In this note, we investigate why listings declined in early 2020 and explore the relationship between the listings declines and house prices. We find that areas with more COVID deaths and greater reductions in mobility experience greater drops in listings. We also show that counties which experienced sharper listings drops at the beginning of the pandemic subsequently experienced stronger acceleration in house price growth. We find that the correlation between listings and price acceleration dies out by 2021 despite price growth continuing to accelerate, indicating that strong demand, possibly due to low mortgage rates or to a greater desire for housing because of working-from-home,2 has been important in explaining recent price acceleration.
Anenberg, Elliot, and Edward Kung. "Estimates of the size and source of price declines due to nearby foreclosures." American Economic Review 104.8 (2014): 2527-51.
Anenberg, Elliot, and Daniel Ringo (2021). "Housing Market Tightness During COVID-19: Increased Demand or Reduced Supply?," FEDS Notes. Washington: Board of Governors of the Federal Reserve System, June 25, 2021.
Barrios, John M., et al. "Civic capital and social distancing during the Covid-19 pandemic." Journal of Public Economics 193 (2021): 104310.
Gupta, Arpit, et al. Flattening the curve: pandemic-induced revaluation of urban real estate. No. w28675. National Bureau of Economic Research, 2021.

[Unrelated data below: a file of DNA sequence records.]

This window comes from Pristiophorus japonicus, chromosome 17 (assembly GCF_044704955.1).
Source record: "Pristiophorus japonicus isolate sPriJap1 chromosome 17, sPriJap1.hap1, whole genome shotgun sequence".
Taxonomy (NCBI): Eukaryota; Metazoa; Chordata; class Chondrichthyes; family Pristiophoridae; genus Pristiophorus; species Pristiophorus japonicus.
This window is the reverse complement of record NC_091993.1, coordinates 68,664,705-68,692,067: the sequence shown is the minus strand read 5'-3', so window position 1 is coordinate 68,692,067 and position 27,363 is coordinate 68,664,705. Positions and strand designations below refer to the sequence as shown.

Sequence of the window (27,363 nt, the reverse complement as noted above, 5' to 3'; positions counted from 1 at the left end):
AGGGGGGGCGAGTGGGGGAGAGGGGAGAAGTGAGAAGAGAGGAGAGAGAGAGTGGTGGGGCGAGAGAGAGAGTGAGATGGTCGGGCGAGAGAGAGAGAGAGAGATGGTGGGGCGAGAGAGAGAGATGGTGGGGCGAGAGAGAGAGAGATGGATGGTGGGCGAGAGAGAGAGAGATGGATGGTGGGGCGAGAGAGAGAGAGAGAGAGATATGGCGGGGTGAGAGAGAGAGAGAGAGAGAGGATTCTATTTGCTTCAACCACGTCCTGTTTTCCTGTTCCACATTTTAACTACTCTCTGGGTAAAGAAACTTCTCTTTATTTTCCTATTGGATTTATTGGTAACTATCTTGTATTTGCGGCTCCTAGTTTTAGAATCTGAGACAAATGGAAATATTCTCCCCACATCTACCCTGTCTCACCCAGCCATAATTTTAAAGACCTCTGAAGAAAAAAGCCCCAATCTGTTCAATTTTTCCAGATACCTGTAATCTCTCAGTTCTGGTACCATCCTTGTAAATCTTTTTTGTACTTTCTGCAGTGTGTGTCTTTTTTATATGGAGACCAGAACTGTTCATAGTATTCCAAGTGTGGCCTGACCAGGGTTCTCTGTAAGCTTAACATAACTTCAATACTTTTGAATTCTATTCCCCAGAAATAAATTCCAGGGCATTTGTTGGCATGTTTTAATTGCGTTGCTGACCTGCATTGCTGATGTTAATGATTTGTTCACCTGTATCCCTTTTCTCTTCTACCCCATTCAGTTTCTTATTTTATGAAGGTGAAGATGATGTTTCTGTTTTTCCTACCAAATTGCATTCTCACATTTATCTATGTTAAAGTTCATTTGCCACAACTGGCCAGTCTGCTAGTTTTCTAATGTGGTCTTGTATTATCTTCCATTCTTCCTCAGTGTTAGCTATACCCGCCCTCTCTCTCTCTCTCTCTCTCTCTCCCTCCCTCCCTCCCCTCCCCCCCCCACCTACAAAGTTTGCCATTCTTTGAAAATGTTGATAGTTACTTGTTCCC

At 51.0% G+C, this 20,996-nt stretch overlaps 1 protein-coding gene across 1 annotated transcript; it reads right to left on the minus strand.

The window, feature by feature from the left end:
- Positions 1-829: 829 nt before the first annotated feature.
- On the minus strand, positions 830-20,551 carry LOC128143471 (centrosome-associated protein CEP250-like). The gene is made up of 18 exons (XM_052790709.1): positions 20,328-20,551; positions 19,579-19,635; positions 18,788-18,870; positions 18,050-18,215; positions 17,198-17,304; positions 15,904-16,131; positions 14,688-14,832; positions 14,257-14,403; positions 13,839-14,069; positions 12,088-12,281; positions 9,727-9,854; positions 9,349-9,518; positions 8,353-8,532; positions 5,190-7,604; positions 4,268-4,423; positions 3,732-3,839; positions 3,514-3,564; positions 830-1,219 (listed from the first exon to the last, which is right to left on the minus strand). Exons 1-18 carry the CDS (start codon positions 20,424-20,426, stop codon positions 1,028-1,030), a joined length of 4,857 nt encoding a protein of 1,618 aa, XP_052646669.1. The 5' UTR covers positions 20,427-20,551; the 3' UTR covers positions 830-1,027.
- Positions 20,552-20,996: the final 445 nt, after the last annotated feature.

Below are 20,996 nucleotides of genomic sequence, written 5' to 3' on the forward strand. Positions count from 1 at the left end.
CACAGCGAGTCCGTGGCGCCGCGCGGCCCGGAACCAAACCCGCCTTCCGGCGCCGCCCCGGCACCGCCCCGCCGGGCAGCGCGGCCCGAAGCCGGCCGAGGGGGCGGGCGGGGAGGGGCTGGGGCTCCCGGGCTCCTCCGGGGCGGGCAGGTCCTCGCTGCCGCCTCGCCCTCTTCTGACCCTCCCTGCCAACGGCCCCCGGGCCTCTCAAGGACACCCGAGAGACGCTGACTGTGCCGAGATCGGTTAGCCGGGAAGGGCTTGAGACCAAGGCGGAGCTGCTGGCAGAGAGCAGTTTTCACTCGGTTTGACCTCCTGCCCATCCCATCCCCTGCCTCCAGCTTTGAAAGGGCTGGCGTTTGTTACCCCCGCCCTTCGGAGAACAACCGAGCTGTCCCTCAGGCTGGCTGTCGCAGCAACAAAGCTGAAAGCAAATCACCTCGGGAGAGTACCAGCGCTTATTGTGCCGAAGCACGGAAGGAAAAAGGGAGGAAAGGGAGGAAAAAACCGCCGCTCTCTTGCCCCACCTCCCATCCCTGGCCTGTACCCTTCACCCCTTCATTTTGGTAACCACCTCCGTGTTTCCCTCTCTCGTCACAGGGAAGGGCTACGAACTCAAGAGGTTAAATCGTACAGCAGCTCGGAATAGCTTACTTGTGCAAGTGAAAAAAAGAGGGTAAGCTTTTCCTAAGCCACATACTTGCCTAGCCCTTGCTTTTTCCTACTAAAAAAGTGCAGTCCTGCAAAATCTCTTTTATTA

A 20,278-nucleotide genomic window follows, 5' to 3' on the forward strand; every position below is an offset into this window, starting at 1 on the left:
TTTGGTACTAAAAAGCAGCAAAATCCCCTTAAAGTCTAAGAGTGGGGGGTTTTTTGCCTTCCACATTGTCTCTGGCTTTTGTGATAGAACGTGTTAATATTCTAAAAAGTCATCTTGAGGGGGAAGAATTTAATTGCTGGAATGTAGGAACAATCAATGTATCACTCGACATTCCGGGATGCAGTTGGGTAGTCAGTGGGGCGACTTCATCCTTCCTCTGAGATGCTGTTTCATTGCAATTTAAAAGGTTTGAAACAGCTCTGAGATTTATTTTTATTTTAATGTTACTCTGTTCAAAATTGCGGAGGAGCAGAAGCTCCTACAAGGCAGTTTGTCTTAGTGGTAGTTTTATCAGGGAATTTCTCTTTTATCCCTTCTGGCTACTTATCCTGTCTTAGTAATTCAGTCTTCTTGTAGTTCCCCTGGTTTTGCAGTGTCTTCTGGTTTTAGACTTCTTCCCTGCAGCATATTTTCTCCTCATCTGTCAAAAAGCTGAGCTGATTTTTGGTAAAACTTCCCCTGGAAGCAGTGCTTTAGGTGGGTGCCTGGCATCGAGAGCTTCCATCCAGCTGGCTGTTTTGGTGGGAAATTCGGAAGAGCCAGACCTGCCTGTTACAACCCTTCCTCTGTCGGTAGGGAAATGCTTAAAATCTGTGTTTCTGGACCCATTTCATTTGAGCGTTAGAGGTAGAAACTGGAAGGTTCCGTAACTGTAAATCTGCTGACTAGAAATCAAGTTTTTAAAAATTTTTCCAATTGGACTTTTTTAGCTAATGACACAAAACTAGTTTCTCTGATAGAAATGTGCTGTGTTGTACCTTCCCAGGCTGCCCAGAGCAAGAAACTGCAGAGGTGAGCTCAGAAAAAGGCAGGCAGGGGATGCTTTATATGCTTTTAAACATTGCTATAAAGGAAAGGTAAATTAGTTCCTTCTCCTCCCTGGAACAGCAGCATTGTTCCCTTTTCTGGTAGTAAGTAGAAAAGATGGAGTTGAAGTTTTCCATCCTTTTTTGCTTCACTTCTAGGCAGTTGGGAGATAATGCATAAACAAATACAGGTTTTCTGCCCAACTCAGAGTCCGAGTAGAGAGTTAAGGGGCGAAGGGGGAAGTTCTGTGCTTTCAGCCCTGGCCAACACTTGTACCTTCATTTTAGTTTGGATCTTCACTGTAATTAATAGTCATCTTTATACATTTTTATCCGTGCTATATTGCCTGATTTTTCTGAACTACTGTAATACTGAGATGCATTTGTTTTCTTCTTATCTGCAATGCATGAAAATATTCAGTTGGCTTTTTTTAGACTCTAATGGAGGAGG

1. The counties in the left-most bin in Figure 3 experienced both weak price acceleration and large listings declines. This bin is largely made up of counties in New York. New York experienced both strict lockdowns, which reduce listings, and also weaker housing demand growth. Return to text
2. See (Gupta et al (2021)). Return to text
Bhutta, Neil, Adithya Raajkumar, and Eileen van Straelen (2021). "Have pandemic-induced declines in home listings fueled house price growth?," FEDS Notes. Washington: Board of Governors of the Federal Reserve System, August 16, 2021, https://doi.org/10.17016/2380-7172.2968.
Disclaimer: FEDS Notes are articles in which Board staff offer their own views and present analysis on a range of topics in economics and finance. These articles are shorter and less technically oriented than FEDS Working Papers and IFDP papers.